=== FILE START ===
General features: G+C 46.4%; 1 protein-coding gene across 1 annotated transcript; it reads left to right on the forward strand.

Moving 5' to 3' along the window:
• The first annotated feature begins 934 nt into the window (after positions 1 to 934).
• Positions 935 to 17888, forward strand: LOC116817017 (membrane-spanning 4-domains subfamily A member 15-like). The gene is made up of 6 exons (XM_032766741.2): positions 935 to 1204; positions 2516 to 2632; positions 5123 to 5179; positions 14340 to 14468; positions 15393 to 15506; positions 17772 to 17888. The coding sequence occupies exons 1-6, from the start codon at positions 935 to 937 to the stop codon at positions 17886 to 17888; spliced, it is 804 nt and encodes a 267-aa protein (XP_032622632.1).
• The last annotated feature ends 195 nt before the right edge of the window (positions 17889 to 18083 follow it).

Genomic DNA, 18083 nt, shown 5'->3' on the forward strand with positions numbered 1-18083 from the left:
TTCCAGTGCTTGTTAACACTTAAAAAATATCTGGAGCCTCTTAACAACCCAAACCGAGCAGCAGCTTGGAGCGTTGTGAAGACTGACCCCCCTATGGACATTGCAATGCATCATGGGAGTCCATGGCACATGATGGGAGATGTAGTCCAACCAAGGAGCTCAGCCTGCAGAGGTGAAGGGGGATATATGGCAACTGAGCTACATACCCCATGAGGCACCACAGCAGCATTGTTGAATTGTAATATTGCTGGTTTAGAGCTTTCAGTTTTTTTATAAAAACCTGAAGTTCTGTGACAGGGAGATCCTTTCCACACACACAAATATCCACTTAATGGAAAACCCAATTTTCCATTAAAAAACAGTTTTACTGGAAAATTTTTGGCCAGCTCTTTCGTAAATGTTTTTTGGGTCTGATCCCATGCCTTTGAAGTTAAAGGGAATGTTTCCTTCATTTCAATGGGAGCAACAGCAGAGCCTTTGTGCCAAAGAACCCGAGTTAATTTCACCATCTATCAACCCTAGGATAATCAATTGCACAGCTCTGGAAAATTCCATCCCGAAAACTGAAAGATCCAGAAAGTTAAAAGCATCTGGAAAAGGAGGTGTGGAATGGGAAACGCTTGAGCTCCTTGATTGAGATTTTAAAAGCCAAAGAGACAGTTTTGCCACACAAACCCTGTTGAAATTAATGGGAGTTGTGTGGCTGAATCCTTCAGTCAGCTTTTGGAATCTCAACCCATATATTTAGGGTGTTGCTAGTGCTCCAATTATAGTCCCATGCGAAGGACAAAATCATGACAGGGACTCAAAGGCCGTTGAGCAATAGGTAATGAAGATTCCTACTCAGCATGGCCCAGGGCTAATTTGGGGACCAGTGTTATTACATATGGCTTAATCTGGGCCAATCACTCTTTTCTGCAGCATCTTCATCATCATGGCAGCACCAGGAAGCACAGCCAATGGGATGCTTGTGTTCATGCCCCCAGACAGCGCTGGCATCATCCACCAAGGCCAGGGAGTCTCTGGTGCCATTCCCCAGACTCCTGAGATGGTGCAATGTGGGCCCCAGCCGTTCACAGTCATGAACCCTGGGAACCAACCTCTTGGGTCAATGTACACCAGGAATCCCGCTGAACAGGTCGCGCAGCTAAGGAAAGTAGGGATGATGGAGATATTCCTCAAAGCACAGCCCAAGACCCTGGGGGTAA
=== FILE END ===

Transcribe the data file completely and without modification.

General features: G+C 46.4%; 1 protein-coding gene across 1 annotated transcript; it reads left to right on the forward strand.

Moving 5' to 3' along the window:
• The first annotated feature begins 934 nt into the window (after positions 1 to 934).
• Positions 935 to 17888, forward strand: LOC116817017 (membrane-spanning 4-domains subfamily A member 15-like). The gene is made up of 6 exons (XM_032766741.2): positions 935 to 1204; positions 2516 to 2632; positions 5123 to 5179; positions 14340 to 14468; positions 15393 to 15506; positions 17772 to 17888. The coding sequence occupies exons 1-6, from the start codon at positions 935 to 937 to the stop codon at positions 17886 to 17888; spliced, it is 804 nt and encodes a 267-aa protein (XP_032622632.1).
• The last annotated feature ends 195 nt before the right edge of the window (positions 17889 to 18083 follow it).

Genomic DNA, 18083 nt, shown 5'->3' on the forward strand with positions numbered 1-18083 from the left:
TTCCAGTGCTTGTTAACACTTAAAAAATATCTGGAGCCTCTTAACAACCCAAACCGAGCAGCAGCTTGGAGCGTTGTGAAGACTGACCCCCCTATGGACATTGCAATGCATCATGGGAGTCCATGGCACATGATGGGAGATGTAGTCCAACCAAGGAGCTCAGCCTGCAGAGGTGAAGGGGGATATATGGCAACTGAGCTACATACCCCATGAGGCACCACAGCAGCATTGTTGAATTGTAATATTGCTGGTTTAGAGCTTTCAGTTTTTTTATAAAAACCTGAAGTTCTGTGACAGGGAGATCCTTTCCACACACACAAATATCCACTTAATGGAAAACCCAATTTTCCATTAAAAAACAGTTTTACTGGAAAATTTTTGGCCAGCTCTTTCGTAAATGTTTTTTGGGTCTGATCCCATGCCTTTGAAGTTAAAGGGAATGTTTCCTTCATTTCAATGGGAGCAACAGCAGAGCCTTTGTGCCAAAGAACCCGAGTTAATTTCACCATCTATCAACCCTAGGATAATCAATTGCACAGCTCTGGAAAATTCCATCCCGAAAACTGAAAGATCCAGAAAGTTAAAAGCATCTGGAAAAGGAGGTGTGGAATGGGAAACGCTTGAGCTCCTTGATTGAGATTTTAAAAGCCAAAGAGACAGTTTTGCCACACAAACCCTGTTGAAATTAATGGGAGTTGTGTGGCTGAATCCTTCAGTCAGCTTTTGGAATCTCAACCCATATATTTAGGGTGTTGCTAGTGCTCCAATTATAGTCCCATGCGAAGGACAAAATCATGACAGGGACTCAAAGGCCGTTGAGCAATAGGTAATGAAGATTCCTACTCAGCATGGCCCAGGGCTAATTTGGGGACCAGTGTTATTACATATGGCTTAATCTGGGCCAATCACTCTTTTCTGCAGCATCTTCATCATCATGGCAGCACCAGGAAGCACAGCCAATGGGATGCTTGTGTTCATGCCCCCAGACAGCGCTGGCATCATCCACCAAGGCCAGGGAGTCTCTGGTGCCATTCCCCAGACTCCTGAGATGGTGCAATGTGGGCCCCAGCCGTTCACAGTCATGAACCCTGGGAACCAACCTCTTGGGTCAATGTACACCAGGAATCCCGCTGAACAGGTCGCGCAGCTAAGGAAAGTAGGGATGATGGAGATATTCCTCAAAGCACAGCCCAAGACCCTGGGGGTAA